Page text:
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Xinmei Liang

Bio: Xinmei Liang is an academic researcher. The author has an hindex of 1, co-authored 1 publications receiving 2 citations.

Papers
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DOI
24 Jun 2022
TL;DR: In this paper , the rate of total electron content index (ROTI) parameter was incorporated into the EAS model to mitigate severe storm effects on GNSS PPP, which improved the PPP accuracy in 3D direction by approximately 12.9% to 14.7%.
Abstract: For global navigation satellite system (GNSS), ionospheric disturbances caused by the geomagnetic storm can reduce the accuracy and reliability of precision point positioning (PPP). At present, common stochastic models in GNSS PPP, such as the elevation angle stochastic (EAS) model or carrier‐to‐noise power‐density ratio ( C/N0 $C/{N}_{\mathit{0}}$ ) based SIGMA‐ ε $\varepsilon $ model, do not properly consider storm effects on GNSS measurements. To mitigate severe storm effects on GNSS PPP, this study further implements the rate of total electron content index (ROTI) parameter into the EAS model referred to as the EAS‐ROTI model. This model contains two operations. The first one is to adjust variance of GNSS measurements using ROTI observations on EAS model. The second one is to determine the ratio of the priori variance factor between pseudorange and carrier phase measurements during severe storm conditions. The performance of EAS‐ROTI model is verified by using a large number of international GNSS service stations datasets on 17 March and 23 June in 2015. Experimental results indicate that on a global scale, the EAS‐ROTI model improves the PPP accuracy in 3D direction by approximately 12.9%–14.7% compared with the EAS model, and by about 24.8%–45.9% compared with the SIGMA‐ ε $\varepsilon $ model.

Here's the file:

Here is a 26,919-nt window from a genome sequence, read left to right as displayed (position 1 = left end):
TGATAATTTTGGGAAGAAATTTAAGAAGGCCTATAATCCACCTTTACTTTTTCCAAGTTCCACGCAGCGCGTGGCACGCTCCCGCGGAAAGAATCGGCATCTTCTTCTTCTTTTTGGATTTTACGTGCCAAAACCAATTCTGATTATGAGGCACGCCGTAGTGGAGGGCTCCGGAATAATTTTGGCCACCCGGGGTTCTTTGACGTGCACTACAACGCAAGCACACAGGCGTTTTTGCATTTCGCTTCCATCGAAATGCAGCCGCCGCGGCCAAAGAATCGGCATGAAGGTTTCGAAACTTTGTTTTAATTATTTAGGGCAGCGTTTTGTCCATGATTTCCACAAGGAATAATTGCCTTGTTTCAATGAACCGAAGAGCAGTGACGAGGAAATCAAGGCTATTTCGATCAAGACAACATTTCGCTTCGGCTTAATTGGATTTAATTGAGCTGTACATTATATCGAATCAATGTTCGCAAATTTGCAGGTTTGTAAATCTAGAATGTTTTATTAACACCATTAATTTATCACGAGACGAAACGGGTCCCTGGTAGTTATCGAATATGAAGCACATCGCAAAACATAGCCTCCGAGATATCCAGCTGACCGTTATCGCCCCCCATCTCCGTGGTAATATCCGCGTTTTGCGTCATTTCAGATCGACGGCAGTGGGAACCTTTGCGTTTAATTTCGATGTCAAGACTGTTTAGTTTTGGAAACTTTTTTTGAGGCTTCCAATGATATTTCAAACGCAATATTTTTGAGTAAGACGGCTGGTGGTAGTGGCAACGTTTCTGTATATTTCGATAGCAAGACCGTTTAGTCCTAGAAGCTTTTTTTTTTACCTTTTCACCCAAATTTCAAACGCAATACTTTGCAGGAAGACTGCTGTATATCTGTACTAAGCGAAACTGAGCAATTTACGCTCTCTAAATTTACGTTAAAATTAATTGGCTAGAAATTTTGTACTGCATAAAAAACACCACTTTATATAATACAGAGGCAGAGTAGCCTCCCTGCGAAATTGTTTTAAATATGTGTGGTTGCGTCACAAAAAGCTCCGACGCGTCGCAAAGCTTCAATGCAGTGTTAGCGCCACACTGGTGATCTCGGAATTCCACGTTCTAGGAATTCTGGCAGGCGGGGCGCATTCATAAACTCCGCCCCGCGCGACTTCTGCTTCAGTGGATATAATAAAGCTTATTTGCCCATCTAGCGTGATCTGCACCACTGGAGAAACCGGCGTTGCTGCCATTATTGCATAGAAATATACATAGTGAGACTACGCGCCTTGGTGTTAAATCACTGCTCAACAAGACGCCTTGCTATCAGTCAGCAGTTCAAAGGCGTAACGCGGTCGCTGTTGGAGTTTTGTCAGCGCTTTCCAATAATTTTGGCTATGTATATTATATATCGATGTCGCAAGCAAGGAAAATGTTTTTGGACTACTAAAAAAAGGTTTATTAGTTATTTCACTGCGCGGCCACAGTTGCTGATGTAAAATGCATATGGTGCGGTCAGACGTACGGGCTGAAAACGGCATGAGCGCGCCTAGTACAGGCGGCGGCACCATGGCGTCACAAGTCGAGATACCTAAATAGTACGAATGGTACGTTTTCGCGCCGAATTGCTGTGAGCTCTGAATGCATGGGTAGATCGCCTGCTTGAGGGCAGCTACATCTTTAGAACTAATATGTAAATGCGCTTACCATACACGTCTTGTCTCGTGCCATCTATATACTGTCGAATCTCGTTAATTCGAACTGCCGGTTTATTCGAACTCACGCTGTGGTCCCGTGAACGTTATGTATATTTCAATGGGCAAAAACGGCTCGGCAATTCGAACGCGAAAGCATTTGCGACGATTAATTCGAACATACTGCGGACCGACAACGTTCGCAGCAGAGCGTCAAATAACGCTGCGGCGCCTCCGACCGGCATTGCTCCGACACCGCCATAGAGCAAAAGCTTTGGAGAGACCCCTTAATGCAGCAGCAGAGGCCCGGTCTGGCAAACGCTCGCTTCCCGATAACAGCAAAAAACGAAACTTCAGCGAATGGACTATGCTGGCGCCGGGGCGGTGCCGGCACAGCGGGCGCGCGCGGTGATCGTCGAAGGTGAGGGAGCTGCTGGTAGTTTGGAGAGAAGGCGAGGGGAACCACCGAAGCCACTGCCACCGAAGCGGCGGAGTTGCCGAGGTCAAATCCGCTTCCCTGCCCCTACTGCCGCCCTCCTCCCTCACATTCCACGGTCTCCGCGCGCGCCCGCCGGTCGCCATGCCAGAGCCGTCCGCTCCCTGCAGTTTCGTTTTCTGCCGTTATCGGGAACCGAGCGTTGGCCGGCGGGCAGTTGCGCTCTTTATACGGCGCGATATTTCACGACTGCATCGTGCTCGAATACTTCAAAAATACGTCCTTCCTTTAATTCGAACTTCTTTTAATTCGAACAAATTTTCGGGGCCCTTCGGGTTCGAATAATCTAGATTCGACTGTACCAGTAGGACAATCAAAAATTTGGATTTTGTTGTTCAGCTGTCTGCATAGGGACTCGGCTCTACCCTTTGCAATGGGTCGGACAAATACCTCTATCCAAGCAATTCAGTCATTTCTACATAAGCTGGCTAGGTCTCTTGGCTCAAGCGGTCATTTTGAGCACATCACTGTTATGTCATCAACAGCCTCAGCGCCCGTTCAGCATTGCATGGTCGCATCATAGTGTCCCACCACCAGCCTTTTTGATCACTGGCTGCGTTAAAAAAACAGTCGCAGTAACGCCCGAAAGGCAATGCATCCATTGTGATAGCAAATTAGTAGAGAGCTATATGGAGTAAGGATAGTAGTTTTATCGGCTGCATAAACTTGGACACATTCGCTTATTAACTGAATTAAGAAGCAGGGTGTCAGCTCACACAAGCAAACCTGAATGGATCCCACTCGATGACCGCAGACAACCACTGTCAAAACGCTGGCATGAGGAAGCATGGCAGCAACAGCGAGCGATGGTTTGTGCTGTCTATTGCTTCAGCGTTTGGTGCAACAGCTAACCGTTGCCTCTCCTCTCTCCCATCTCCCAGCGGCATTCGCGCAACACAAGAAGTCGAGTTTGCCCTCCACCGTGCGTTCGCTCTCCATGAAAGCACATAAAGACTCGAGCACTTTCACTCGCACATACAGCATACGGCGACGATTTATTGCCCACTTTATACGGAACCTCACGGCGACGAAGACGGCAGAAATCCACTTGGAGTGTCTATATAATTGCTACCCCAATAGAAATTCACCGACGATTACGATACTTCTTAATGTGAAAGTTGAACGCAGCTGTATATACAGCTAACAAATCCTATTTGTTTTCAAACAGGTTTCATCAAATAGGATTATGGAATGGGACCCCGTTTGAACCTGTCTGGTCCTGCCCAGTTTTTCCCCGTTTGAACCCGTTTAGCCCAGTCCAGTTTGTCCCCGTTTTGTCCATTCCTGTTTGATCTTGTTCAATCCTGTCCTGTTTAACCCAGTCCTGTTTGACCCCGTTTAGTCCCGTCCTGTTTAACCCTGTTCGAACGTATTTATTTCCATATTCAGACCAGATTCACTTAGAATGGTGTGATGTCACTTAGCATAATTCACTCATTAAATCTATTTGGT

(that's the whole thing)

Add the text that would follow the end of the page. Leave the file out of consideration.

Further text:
2 citations


Cited by
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DOI
01 Jan 2023
TL;DR: In this article , the rate of change of total electron content index (ROTI) theory is employed as a diagnosis method for trigging instabilities in the ionosphere, and the main controlling factors of the chemical release are investigated.
Abstract: The chemical release for trigging instabilities is a challenging topic in the ionosphere since 1970s. It is a helpful tool to both recognize the physical mechanism for modeling space weather and mitigate adverse effects on technological systems. Based on the well‐developed instability simulation, the rate of change of total electron content index (ROTI) theory is employed as a diagnosis method in this paper. It is used to study the instability inducing effects or scintillation controlling effect of chemical release for the first time. The main controlling factors of the chemical release are investigated. It is found that the release amount, release altitude and the initial growth rate of the ambient ionosphere are of great importance to the instability evolution and consequent scintillation effects. First, the plasma bubble induced by chemical release will rise and penetrate to the upper ionosphere, no matter what the ambient growth rate is. However, the ambient growth rate will determine the induced scintillation regime. Second, the release altitude will significantly affect the instability evolving time and scintillation intensity. There only exist a threshold of the release amount for moderate scintillation. Finally, the release amount could dominate the bifurcation process, in which the plasma bubble will deform and extend laterally. It provides an insight into the scintillation effect induced by chemical release by using the ROTI estimation. As a result, this work is a step further for the challenging topic of chemical release, and so as to be helpful for the follow‐up active space experiments.